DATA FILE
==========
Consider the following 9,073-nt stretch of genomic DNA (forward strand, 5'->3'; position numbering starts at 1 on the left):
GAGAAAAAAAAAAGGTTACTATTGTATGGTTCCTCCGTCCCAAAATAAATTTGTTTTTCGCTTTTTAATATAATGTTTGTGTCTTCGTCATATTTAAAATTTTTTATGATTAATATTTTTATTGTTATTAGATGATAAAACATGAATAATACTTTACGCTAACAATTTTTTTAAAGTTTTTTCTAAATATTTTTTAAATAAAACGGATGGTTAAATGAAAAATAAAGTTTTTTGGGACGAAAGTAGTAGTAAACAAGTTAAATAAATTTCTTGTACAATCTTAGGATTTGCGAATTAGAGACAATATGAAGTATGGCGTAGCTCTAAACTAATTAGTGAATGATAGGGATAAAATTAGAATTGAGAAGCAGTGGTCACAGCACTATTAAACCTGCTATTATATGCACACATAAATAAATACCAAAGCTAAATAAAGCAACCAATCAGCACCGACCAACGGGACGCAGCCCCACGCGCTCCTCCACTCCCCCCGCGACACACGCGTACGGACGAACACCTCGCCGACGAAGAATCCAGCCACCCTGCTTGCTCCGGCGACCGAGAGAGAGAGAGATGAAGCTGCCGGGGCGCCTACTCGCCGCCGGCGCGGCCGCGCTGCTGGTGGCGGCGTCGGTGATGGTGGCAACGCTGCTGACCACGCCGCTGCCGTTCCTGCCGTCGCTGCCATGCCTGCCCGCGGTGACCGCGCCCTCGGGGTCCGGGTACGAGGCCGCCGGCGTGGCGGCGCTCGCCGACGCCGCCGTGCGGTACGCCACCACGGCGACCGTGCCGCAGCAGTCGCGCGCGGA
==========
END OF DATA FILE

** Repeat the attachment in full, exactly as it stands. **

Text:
Consider the following 9,073-nt stretch of genomic DNA (forward strand, 5'->3'; position numbering starts at 1 on the left):
GAGAAAAAAAAAAGGTTACTATTGTATGGTTCCTCCGTCCCAAAATAAATTTGTTTTTCGCTTTTTAATATAATGTTTGTGTCTTCGTCATATTTAAAATTTTTTATGATTAATATTTTTATTGTTATTAGATGATAAAACATGAATAATACTTTACGCTAACAATTTTTTTAAAGTTTTTTCTAAATATTTTTTAAATAAAACGGATGGTTAAATGAAAAATAAAGTTTTTTGGGACGAAAGTAGTAGTAAACAAGTTAAATAAATTTCTTGTACAATCTTAGGATTTGCGAATTAGAGACAATATGAAGTATGGCGTAGCTCTAAACTAATTAGTGAATGATAGGGATAAAATTAGAATTGAGAAGCAGTGGTCACAGCACTATTAAACCTGCTATTATATGCACACATAAATAAATACCAAAGCTAAATAAAGCAACCAATCAGCACCGACCAACGGGACGCAGCCCCACGCGCTCCTCCACTCCCCCCGCGACACACGCGTACGGACGAACACCTCGCCGACGAAGAATCCAGCCACCCTGCTTGCTCCGGCGACCGAGAGAGAGAGAGATGAAGCTGCCGGGGCGCCTACTCGCCGCCGGCGCGGCCGCGCTGCTGGTGGCGGCGTCGGTGATGGTGGCAACGCTGCTGACCACGCCGCTGCCGTTCCTGCCGTCGCTGCCATGCCTGCCCGCGGTGACCGCGCCCTCGGGGTCCGGGTACGAGGCCGCCGGCGTGGCGGCGCTCGCCGACGCCGCCGTGCGGTACGCCACCACGGCGACCGTGCCGCAGCAGTCGCGCGCGGA